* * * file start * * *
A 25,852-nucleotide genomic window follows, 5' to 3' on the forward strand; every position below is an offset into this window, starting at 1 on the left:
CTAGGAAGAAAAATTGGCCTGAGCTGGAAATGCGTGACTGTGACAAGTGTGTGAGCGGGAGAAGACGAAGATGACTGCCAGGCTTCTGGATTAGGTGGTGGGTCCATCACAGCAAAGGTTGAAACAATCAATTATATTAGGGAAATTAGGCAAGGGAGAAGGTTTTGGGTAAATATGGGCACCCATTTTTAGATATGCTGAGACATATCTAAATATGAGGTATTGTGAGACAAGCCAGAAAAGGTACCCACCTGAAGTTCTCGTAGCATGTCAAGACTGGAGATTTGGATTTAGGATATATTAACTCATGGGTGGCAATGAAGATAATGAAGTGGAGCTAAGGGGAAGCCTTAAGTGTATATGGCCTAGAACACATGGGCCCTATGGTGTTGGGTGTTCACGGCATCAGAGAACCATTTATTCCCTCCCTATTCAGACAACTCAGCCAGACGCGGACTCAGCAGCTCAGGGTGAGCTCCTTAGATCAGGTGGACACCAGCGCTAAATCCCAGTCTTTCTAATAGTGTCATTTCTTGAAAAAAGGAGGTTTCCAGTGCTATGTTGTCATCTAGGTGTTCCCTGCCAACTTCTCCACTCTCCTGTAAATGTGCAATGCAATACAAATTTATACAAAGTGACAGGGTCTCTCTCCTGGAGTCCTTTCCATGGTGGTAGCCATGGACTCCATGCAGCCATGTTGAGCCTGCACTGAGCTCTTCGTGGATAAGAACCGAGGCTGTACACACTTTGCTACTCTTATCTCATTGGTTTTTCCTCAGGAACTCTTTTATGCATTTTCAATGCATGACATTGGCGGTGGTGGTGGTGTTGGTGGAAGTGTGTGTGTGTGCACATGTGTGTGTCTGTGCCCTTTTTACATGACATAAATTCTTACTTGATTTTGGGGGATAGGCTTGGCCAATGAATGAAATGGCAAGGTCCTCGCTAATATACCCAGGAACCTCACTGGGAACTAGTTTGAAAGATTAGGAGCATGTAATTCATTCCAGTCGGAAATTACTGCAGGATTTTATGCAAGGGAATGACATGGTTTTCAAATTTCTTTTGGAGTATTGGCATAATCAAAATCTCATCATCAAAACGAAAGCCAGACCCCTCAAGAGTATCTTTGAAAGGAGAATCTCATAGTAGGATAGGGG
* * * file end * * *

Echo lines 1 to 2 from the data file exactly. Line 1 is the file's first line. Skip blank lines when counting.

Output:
A 25,852-nucleotide genomic window follows, 5' to 3' on the forward strand; every position below is an offset into this window, starting at 1 on the left:
CTAGGAAGAAAAATTGGCCTGAGCTGGAAATGCGTGACTGTGACAAGTGTGTGAGCGGGAGAAGACGAAGATGACTGCCAGGCTTCTGGATTAGGTGGTGGGTCCATCACAGCAAAGGTTGAAACAATCAATTATATTAGGGAAATTAGGCAAGGGAGAAGGTTTTGGGTAAATATGGGCACCCATTTTTAGATATGCTGAGACATATCTAAATATGAGGTATTGTGAGACAAGCCAGAAAAGGTACCCACCTGAAGTTCTCGTAGCATGTCAAGACTGGAGATTTGGATTTAGGATATATTAACTCATGGGTGGCAATGAAGATAATGAAGTGGAGCTAAGGGGAAGCCTTAAGTGTATATGGCCTAGAACACATGGGCCCTATGGTGTTGGGTGTTCACGGCATCAGAGAACCATTTATTCCCTCCCTATTCAGACAACTCAGCCAGACGCGGACTCAGCAGCTCAGGGTGAGCTCCTTAGATCAGGTGGACACCAGCGCTAAATCCCAGTCTTTCTAATAGTGTCATTTCTTGAAAAAAGGAGGTTTCCAGTGCTATGTTGTCATCTAGGTGTTCCCTGCCAACTTCTCCACTCTCCTGTAAATGTGCAATGCAATACAAATTTATACAAAGTGACAGGGTCTCTCTCCTGGAGTCCTTTCCATGGTGGTAGCCATGGACTCCATGCAGCCATGTTGAGCCTGCACTGAGCTCTTCGTGGATAAGAACCGAGGCTGTACACACTTTGCTACTCTTATCTCATTGGTTTTTCCTCAGGAACTCTTTTATGCATTTTCAATGCATGACATTGGCGGTGGTGGTGGTGTTGGTGGAAGTGTGTGTGTGTGCACATGTGTGTGTCTGTGCCCTTTTTACATGACATAAATTCTTACTTGATTTTGGGGGATAGGCTTGGCCAATGAATGAAATGGCAAGGTCCTCGCTAATATACCCAGGAACCTCACTGGGAACTAGTTTGAAAGATTAGGAGCATGTAATTCATTCCAGTCGGAAATTACTGCAGGATTTTATGCAAGGGAATGACATGGTTTTCAAATTTCTTTTGGAGTATTGGCATAATCAAAATCTCATCATCAAAACGAAAGCCAGACCCCTCAAGAGTATCTTTGAAAGGAGAATCTCATAGTAGGATAGGGG